A collection of Gilbert White's letters to the explorer and naturalist Daines Barrington and the eminent zoologist Thomas Pennant - White's intellectual lifelines from his country-village home. This title presents an evocation of the lives of the flora and fauna of eighteenth-century England.
Stomp! Stomp! Stomp! This is the way we stomp our feet. This is the way we like to eat, Chomp! Chomp! Chomp! Stomp! Chomp! Big Roars, Here come the dinosaurs! This action rhymes book focusses on dinosaurs, and includes fun rhymes about various things. It is illustrated with dinosaur characters.
Every day we make decisions: about the things that we buy or the meals we eat; about the investments we make or our children's health and education; even the causes that we champion or the planet itself. This book offers a fresh way of looking at the world for individuals and governments alike.
Lucy has her rigid, middle-class life mapped out for her until she visits Florence with her uptight cousin Charlotte, and finds her neatly ordered existence thrown off balance. Lucy finds herself torn between the intensity of life in Italy and the repressed morals of Edwardian England, personified in her terminally dull fiance Cecil Vyse.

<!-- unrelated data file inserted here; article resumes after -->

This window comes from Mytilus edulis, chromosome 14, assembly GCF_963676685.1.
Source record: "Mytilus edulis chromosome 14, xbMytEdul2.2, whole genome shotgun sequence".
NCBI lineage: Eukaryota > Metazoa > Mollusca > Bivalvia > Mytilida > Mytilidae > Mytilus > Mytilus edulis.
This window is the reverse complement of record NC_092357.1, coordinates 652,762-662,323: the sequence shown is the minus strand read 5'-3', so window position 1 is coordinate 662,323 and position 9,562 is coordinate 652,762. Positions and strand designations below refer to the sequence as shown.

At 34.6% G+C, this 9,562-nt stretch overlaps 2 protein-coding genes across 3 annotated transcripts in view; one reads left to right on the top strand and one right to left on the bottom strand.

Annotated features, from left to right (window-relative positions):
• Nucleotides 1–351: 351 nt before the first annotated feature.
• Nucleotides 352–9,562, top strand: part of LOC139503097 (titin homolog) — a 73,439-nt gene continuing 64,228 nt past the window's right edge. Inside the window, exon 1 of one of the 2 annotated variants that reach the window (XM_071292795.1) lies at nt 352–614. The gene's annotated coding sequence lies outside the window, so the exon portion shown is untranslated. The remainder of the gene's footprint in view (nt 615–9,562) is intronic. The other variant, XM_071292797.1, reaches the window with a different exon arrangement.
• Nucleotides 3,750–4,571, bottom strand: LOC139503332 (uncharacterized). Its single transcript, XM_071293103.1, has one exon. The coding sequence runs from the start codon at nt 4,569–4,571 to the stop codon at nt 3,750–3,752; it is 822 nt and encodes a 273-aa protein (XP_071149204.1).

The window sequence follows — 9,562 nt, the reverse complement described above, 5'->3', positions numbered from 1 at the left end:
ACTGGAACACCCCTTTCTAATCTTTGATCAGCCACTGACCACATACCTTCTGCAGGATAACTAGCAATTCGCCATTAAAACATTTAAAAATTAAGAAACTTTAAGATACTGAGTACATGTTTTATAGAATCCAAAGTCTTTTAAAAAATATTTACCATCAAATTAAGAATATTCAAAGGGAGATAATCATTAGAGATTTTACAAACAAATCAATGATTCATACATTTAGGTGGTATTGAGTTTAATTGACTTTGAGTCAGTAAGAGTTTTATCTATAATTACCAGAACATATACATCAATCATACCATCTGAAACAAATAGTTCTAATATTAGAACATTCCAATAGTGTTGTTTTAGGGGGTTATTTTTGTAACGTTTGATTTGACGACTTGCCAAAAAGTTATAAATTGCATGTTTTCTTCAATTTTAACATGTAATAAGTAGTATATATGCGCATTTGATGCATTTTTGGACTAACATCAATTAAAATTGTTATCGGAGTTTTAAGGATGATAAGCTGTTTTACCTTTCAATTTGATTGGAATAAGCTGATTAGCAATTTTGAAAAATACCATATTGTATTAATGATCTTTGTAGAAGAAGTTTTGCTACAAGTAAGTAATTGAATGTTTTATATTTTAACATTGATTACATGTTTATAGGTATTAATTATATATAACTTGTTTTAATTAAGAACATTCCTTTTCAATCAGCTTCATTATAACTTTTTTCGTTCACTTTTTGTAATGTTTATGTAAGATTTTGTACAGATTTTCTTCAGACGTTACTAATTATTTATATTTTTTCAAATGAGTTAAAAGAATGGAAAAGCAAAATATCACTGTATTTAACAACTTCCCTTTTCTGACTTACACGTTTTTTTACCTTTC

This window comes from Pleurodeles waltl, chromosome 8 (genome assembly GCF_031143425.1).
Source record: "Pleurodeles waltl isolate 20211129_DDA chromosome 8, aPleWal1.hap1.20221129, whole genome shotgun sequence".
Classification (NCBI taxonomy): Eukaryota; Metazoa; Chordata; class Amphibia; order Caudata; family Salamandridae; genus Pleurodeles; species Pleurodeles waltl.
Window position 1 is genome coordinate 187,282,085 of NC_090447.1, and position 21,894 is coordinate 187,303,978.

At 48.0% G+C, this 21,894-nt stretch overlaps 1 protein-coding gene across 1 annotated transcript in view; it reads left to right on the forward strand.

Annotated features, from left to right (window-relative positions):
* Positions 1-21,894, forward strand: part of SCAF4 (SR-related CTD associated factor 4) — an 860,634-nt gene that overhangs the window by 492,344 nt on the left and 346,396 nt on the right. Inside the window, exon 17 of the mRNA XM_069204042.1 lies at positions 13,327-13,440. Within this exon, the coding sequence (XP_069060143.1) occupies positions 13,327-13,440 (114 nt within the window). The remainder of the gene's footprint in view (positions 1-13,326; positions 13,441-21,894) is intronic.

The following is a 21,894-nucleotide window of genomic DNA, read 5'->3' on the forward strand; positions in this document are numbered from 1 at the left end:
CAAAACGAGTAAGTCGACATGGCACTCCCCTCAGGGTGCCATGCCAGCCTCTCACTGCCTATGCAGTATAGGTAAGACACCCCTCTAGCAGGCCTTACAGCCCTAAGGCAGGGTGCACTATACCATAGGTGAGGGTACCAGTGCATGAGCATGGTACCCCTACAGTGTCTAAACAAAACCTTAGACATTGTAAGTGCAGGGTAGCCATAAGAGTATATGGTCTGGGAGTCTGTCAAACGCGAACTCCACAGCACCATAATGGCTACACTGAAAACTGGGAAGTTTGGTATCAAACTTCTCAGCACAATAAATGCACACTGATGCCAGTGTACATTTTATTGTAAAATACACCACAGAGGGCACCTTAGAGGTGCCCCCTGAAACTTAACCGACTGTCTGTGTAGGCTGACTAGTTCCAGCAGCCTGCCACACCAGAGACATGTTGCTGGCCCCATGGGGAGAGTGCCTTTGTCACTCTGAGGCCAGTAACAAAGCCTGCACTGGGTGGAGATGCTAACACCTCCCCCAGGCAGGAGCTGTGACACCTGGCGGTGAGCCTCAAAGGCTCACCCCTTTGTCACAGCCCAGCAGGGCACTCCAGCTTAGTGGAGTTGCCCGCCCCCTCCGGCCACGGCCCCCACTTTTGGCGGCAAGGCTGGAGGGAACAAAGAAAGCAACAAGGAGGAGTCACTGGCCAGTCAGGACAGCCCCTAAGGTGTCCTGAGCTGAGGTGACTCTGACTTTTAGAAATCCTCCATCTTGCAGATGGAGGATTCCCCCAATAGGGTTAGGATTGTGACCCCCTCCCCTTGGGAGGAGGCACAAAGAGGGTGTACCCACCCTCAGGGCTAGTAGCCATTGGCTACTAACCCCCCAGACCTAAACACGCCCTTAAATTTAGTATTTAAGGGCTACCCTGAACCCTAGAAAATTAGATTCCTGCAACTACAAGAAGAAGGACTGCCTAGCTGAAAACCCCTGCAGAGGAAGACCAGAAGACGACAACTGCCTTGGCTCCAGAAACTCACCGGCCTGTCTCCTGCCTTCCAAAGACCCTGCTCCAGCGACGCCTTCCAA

Dorothy thinks she is lost forever when a terrifying tornado crashes through Kansas and whisks her and her dog, Toto, far away to the magical land of Oz. To get home Dorothy must follow the yellow brick road to Emerald City and find the wonderfully mysterious Wizard of Oz.
Gus the clown is Peter and Santa's only living relative, and escape to the circus seems a better idea to them than an orphanage. But Gus will keep the children only if they make themselves useful - and they have to fight hard to really belong to the circus.